But we climb mountains one rock at a time. Le temps passe (DxO Labs is based in France), and by now, just by keeping at it, the company has modules in a few hundred combinations. They mate to most of the Canon and Nikon DSLRs and a number of their lenses, plus the Sony Alpha. Quite a few fixed-zoom models from Fuji, Kodak, Olympus, Panasonic, and Samsung also have a DxO mate.
The logical strategy for marketing camera-specific products is to cater to the biggest-selling cameras in the first place. We wish DxO great stamina in continuing their march. There are great DSLRs from Olympus and Pentax, too, and both lines are very strong on very wide-angle lenses.
In-Camera or Ex Post Facto?
Distortion correction has existed in software before, though in a one-size-fits-all configuration. It has been discussed as an in-camera feature as well. It was among the suggestions for "smart" lenses to be used in the Four Thirds system. If the lens is known to make pincushion distortion at this focal length and barrel distortion at that, and if it can tell the camera which focal length it's using at a given moment, and if the camera has the suitable algorithms to respond, the distortions can be out of the picture before it gets written to the memory card.
DxO acknowledges the attractiveness of in-camera solutions, and indeed provides software for cameraphone makers that automatically sharpens pictures from cheap lenses. The likeness you see on your cameraphone may never have been optical, may be physically almost an avatar, a process of computer graphics, but it will look like what the picture's of.
This much can be done, evidently, with modest technical resources. But the massive distortion correction and some of the other procedures of DxO Optics Pro are very processor-intensive, and require a full computer. As much as two gigs of computer RAM is recommended by the company for its highest-end package (there are three), Optics Pro Elite.
The other two levels can use a little less of a computer, but still take more processing power than cameras today can afford. Cameras' prime directive is to get the pix written quickly to the card, so the camera can keep shooting bursts.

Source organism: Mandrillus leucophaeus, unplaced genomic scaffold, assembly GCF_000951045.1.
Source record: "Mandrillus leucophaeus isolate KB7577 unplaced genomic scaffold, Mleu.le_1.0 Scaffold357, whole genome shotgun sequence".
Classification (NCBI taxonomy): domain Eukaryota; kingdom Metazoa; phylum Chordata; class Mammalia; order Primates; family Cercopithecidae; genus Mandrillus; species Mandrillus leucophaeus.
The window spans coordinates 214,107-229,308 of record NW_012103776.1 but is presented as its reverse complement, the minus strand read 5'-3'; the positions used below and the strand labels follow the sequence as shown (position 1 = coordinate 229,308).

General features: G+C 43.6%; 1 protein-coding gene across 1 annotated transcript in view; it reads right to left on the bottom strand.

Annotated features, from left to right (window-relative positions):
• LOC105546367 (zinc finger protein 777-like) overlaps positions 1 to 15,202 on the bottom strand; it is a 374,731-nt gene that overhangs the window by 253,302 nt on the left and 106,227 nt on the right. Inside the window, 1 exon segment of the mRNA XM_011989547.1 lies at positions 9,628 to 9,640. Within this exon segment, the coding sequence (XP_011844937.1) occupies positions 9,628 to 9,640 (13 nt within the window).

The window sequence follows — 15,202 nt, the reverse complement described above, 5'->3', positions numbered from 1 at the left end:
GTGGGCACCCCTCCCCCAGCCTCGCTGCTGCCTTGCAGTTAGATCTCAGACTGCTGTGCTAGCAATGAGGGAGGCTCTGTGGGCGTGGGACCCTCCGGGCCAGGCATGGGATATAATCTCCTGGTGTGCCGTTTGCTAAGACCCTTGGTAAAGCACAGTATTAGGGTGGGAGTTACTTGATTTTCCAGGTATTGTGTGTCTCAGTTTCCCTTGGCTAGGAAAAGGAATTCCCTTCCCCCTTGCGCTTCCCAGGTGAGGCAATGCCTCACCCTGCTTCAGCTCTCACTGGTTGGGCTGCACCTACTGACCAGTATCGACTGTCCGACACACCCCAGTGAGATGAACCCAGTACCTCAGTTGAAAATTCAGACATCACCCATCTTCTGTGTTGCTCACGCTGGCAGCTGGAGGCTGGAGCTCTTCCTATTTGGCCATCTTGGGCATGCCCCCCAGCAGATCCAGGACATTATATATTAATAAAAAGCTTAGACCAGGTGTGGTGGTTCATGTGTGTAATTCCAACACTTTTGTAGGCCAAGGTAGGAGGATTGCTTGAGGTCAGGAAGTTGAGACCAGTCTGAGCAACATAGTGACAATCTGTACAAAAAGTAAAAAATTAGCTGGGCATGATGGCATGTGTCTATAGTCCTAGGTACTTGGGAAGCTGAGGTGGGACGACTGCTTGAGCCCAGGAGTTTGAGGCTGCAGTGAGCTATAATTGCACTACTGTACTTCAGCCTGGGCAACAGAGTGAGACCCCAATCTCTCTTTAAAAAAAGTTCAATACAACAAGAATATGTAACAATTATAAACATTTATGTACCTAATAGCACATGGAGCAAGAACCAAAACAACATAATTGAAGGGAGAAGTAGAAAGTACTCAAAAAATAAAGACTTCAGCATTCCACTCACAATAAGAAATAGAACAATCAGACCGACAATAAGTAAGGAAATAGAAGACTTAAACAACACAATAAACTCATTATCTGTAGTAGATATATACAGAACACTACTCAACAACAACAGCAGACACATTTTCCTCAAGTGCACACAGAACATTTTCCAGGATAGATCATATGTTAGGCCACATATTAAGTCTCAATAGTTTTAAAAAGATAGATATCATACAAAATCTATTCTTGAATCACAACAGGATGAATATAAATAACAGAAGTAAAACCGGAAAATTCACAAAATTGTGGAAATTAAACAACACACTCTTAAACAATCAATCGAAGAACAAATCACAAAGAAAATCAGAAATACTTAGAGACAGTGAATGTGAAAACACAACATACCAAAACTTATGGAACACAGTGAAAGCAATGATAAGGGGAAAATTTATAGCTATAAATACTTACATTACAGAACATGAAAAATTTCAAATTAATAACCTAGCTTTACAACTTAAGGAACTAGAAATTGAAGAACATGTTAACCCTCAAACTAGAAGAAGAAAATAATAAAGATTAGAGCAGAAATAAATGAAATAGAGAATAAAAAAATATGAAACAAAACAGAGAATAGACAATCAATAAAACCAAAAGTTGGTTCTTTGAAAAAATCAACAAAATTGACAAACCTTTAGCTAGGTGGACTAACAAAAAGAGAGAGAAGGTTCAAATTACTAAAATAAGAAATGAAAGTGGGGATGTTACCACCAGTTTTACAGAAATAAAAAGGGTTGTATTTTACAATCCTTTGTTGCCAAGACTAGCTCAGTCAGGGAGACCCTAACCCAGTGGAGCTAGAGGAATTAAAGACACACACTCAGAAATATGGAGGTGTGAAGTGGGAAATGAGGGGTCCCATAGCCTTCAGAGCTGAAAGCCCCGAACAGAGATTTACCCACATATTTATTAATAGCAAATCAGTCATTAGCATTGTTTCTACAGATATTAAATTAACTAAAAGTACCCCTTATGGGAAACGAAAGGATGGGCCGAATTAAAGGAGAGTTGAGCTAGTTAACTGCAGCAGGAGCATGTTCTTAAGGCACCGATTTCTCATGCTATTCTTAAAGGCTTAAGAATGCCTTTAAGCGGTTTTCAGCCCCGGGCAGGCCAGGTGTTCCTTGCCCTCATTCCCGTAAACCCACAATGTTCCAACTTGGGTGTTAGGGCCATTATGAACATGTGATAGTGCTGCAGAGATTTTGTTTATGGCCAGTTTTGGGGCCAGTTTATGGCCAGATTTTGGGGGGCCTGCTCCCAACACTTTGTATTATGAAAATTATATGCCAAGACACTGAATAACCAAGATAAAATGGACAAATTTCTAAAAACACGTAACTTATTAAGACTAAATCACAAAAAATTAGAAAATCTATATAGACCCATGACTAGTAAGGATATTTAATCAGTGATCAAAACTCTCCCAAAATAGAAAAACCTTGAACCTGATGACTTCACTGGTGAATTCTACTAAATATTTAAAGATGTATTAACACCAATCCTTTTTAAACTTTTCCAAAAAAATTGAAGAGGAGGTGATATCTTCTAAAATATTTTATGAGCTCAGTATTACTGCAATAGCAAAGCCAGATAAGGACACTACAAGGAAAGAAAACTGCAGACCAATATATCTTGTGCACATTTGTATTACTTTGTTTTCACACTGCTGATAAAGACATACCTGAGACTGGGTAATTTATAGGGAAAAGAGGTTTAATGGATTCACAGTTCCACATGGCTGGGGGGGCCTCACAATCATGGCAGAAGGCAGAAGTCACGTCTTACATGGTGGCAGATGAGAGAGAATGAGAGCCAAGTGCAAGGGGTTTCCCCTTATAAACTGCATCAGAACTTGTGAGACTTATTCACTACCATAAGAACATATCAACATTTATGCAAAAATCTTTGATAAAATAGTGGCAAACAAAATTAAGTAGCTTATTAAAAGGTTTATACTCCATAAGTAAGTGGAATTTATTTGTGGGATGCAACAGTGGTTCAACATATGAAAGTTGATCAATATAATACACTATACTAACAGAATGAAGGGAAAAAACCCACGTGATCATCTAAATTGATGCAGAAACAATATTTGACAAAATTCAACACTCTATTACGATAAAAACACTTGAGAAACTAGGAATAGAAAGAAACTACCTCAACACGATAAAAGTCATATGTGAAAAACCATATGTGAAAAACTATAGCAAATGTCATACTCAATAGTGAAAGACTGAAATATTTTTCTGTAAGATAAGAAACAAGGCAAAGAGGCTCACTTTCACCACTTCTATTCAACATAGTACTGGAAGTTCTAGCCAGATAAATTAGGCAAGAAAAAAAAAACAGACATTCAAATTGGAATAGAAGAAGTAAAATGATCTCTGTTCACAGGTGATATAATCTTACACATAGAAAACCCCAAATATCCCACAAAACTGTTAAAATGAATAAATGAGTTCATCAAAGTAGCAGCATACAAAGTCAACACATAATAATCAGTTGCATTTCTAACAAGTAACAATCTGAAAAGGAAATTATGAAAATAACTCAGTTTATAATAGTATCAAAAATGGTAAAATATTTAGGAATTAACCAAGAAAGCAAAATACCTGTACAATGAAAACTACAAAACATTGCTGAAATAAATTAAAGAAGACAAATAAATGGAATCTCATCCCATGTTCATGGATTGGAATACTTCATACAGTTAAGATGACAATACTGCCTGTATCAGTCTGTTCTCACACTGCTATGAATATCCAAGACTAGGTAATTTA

So is there an aftermarket in photographic software? Well, for starters, we could possibly hope to sell a new software module each time we sell a new lens. It's like filters used to be.
Maybe it should be called "prestidigitization." Some old friends came back to the PMA show this year, the core crew of Image Trends being the same who founded Applied Science Fiction back in the 1990s. The firm got bought, then was dismantled, by Kodak. A lot of their old work continues to be in use, but the team has reconvened with new software plug-ins, including one specifically designed to straighten the curvature of fisheye and extreme-wide-angle lenses.
Their three Fisheye-Hemi modules cover lenses from about 8mm – 21mm. Their compatibility list includes just about every DSLR body—Canon (APS and full-frame models), Kodak (the late, lamented SLR/n and SLR/c), Nikon, Olympus, Pentax, Sigma, and Sony are all on their list.
The company's initial offerings also include dust-reduction software for both camera-made and scanned pictures, an interesting cycle since this is the field the company pioneered in the early Applied Science Fiction days.
Plenty more software offerings were unveiled at the PMA show this year, including the latest version of Photoshop—or should we say versions. We'll follow up with them soon. For now, one thing is clear: there are new possibilities extant, through combinations of advanced thinking, and an infrastructure of faster, better hardware. Maybe that's what two millennia of being rational will bring you—the invention of magic.